The intersection of art and science is found throughout medicine, most notably in the field of image-guided vascular intervention, in which we both observe and manipulate the picture in front of us. Of course, the picture is also a patient, and even the most dynamic, high-resolution rendering captures only a fraction of the whole.
In vascular congresses and publications around the world, endovenous therapies continue to garner increased attention. Dedicated minimally invasive technologies emerged to treat venous pathologies that previously necessitated surgery or off-label applications. Next-generation modalities have further raised our expectations. There is a lot going on. However, we still have much to learn about best practices and the ethics of pushing the envelope. We must understand how to meet the global needs of the patient, rather than how to improve the picture alone.
In this venous-centric edition of Endovascular Today, we have invited experts from around the world to provide current perspectives on both the progress and shortcomings in our understanding and abilities. As a community, we must advance the discussion of venous disease in a way that incorporates the causes and effects of the disease, be it deep, superficial—or both—and most importantly, our patients’ quality of life. In 2017, it is not just about the vein; it’s mostly about the patient.
First, William Marston, MD, describes the growth in treatment for venous obstruction and the need for a disease classification system to identify the right patients and appropriate therapies. He shares a novel system that is currently in development but hopefully represents a step forward in optimizing treatment in this patient population. Stephen A. Black, MD, continues with a discussion on the difficulties that arise when the common femoral vein is involved in the presentation of deep vein thrombosis (DVT), including the best methods of assessment for acute and chronic DVT and available treatment options to consider.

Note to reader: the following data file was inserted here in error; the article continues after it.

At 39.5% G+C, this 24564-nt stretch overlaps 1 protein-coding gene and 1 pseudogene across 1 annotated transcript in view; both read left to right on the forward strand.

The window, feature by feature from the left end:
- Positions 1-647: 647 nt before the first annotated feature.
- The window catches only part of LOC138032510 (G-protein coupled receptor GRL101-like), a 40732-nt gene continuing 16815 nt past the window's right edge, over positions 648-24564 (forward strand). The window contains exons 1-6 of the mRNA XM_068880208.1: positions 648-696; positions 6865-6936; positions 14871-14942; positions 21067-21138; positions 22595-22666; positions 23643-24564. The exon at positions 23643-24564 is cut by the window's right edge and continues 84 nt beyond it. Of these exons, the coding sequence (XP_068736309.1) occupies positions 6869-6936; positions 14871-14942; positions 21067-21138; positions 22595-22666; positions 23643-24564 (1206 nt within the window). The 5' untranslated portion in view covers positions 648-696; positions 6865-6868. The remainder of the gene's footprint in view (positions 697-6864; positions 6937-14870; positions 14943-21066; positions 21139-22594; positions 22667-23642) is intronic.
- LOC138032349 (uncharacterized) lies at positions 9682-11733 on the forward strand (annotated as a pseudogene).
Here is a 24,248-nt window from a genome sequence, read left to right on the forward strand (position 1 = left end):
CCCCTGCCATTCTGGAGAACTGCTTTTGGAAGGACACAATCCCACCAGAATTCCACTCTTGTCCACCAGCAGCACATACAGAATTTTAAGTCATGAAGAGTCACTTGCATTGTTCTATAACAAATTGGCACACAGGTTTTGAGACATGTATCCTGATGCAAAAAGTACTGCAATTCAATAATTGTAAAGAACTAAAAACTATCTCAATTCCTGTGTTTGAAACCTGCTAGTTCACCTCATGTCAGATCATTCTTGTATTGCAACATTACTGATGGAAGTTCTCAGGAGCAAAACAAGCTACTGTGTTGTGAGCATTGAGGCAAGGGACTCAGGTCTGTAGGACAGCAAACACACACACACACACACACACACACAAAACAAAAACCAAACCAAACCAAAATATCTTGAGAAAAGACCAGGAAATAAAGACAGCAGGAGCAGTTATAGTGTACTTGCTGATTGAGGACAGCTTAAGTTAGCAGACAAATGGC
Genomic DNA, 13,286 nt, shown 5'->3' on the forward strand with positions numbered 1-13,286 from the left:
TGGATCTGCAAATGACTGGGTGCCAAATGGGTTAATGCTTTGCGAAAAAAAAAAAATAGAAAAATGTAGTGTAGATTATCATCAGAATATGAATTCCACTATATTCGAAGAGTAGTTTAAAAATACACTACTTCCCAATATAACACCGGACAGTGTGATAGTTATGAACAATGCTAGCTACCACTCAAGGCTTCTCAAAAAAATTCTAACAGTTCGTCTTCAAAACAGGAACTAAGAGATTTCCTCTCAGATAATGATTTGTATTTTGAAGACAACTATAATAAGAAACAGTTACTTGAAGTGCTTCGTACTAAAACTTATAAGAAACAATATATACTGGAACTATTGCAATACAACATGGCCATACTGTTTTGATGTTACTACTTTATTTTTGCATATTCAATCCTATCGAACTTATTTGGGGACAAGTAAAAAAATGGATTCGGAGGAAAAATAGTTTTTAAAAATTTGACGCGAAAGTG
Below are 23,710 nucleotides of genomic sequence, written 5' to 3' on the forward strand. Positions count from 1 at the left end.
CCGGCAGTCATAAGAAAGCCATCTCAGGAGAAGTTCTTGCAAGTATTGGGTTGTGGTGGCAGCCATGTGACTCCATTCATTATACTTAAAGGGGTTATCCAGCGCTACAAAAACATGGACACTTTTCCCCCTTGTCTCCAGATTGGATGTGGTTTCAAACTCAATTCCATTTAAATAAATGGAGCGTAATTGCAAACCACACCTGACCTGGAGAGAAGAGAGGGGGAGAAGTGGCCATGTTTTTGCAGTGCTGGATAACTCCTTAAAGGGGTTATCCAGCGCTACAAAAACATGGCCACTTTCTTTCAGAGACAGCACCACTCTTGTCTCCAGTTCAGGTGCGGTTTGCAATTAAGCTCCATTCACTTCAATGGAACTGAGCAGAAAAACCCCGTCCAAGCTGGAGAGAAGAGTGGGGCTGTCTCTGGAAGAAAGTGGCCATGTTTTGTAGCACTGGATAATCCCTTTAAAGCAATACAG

Next, Drs. Vincent G. Helyar, Stephen A. Black, and Narayan Karunanithy outline the use of various noninvasive imaging modalities and their roles in providing essential information on the extent and severity of acute and chronic deep venous obstruction to help guide treatment decisions.
Another recent topic of much discussion and interest is the various techniques used to successfully retrieve inferior vena cava filters. Kush R. Desai, MD; Robert K. Ryu, MD; and Robert J. Lewandowski, MD, detail the various ways to remove retrievable filters that are no longer indicated.
On the superficial venous side, Dr. Sarah Onida and Prof. Alun Huw Davies share an approach to treating chronic venous disease that focuses on data-driven decision making and patient quality of life. By utilizing all the information that this methodology offers, we can make the most informed and patient-tailored choices.
Steve Elias, MD, moderates a roundtable discussion of industry representatives David Goodman, Eric Heil, and Sandra Lesenfants that centers on industry’s roles and responsibilities in the physician training process and how their devices are used in the field.
Finally, we conclude our annual venous issue by asking a panel of experts including Sergio Gianesini, MD; Ellen D. Dillavou, MD; Thomas F. O’Donnell, Jr, MD; and Michael Tal, MD, what they think is the “next big thing” needed in superficial vein care.
Our goals in this expanded coverage regarding the state of venous disease care are to assist vein specialists in finding real solutions for complex disease presentations based on solid data regarding patient-specific therapies, ethical applications, and proven benefits. Enjoy the art, and enjoy the science.
Steve Elias, MD, FACS, FACPh
Rick de Graaf, MD, PhD
Guest Chief Medical Editors